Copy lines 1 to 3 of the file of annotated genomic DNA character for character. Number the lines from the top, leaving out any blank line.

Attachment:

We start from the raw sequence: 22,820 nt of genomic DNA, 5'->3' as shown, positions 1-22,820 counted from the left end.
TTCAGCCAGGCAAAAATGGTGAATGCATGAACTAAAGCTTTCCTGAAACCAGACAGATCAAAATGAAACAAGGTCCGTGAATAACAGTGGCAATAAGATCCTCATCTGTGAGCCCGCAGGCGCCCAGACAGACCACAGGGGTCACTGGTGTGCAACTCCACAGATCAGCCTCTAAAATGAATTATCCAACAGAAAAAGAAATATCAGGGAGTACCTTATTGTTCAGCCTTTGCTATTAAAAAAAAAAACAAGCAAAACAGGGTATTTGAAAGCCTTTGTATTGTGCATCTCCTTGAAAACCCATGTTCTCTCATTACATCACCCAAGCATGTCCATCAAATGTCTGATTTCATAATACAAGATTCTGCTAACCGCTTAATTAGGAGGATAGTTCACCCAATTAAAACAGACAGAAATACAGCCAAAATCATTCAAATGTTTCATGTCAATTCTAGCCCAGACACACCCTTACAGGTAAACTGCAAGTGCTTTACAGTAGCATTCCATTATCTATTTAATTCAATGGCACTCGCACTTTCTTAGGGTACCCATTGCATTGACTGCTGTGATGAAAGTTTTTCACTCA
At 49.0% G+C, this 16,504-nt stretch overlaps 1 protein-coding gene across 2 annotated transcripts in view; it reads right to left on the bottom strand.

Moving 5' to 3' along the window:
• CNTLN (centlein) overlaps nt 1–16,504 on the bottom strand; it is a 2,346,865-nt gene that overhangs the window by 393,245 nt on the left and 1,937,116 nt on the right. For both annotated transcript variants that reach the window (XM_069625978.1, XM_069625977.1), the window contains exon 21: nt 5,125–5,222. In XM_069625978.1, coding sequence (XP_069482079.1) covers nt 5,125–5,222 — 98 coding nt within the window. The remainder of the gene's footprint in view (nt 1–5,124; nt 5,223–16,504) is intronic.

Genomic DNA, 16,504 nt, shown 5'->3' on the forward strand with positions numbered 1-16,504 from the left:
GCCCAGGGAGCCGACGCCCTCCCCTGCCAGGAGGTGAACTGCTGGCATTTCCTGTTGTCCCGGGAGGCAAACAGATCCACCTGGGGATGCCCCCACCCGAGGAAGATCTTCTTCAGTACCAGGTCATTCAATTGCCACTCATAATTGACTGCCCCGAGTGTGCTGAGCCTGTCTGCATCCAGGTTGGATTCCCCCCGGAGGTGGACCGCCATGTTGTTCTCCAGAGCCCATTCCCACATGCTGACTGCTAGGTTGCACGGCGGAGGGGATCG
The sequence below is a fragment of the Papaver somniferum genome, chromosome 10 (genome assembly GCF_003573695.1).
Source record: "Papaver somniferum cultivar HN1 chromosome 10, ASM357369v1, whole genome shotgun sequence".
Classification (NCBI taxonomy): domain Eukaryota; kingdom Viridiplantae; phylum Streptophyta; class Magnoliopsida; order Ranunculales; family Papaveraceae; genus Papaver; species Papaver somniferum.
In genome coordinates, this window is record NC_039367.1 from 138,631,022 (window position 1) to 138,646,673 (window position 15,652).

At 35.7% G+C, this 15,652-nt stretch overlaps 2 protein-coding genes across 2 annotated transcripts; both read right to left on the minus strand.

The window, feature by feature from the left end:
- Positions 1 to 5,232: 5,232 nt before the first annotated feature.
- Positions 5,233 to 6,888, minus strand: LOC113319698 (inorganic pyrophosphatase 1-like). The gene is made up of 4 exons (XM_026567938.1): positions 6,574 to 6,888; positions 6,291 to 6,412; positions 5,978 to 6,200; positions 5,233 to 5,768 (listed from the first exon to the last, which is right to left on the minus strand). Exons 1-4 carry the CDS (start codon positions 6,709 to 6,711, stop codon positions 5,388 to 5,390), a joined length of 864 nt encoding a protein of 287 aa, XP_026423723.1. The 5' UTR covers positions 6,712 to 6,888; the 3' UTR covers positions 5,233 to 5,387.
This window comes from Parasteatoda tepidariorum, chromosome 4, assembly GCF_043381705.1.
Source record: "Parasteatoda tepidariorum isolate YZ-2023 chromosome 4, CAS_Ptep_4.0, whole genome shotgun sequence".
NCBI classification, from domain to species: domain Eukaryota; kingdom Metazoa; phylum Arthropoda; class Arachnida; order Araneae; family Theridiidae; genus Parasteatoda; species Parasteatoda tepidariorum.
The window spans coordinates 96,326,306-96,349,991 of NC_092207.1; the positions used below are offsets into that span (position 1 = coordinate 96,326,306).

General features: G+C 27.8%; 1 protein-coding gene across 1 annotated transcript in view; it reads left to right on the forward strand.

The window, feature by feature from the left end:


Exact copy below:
We start from the raw sequence: 22,820 nt of genomic DNA, 5'->3' as shown, positions 1-22,820 counted from the left end.
TTCAGCCAGGCAAAAATGGTGAATGCATGAACTAAAGCTTTCCTGAAACCAGACAGATCAAAATGAAACAAGGTCCGTGAATAACAGTGGCAATAAGATCCTCATCTGTGAGCCCGCAGGCGCCCAGACAGACCACAGGGGTCACTGGTGTGCAACTCCACAGATCAGCCTCTAAAATGAATTATCCAACAGAAAAAGAAATATCAGGGAGTACCTTATTGTTCAGCCTTTGCTATTAAAAAAAAAAACAAGCAAAACAGGGTATTTGAAAGCCTTTGTATTGTGCATCTCCTTGAAAACCCATGTTCTCTCATTACATCACCCAAGCATGTCCATCAAATGTCTGATTTCATAATACAAGATTCTGCTAACCGCTTAATTAGGAGGATAGTTCACCCAATTAAAACAGACAGAAATACAGCCAAAATCATTCAAATGTTTCATGTCAATTCTAGCCCAGACACACCCTTACAGGTAAACTGCAAGTGCTTTACAGTAGCATTCCATTATCTATTTAATTCAATGGCACTCGCACTTTCTTAGGGTACCCATTGCATTGACTGCTGTGATGAAAGTTTTTCACTCA
At 49.0% G+C, this 16,504-nt stretch overlaps 1 protein-coding gene across 2 annotated transcripts in view; it reads right to left on the bottom strand.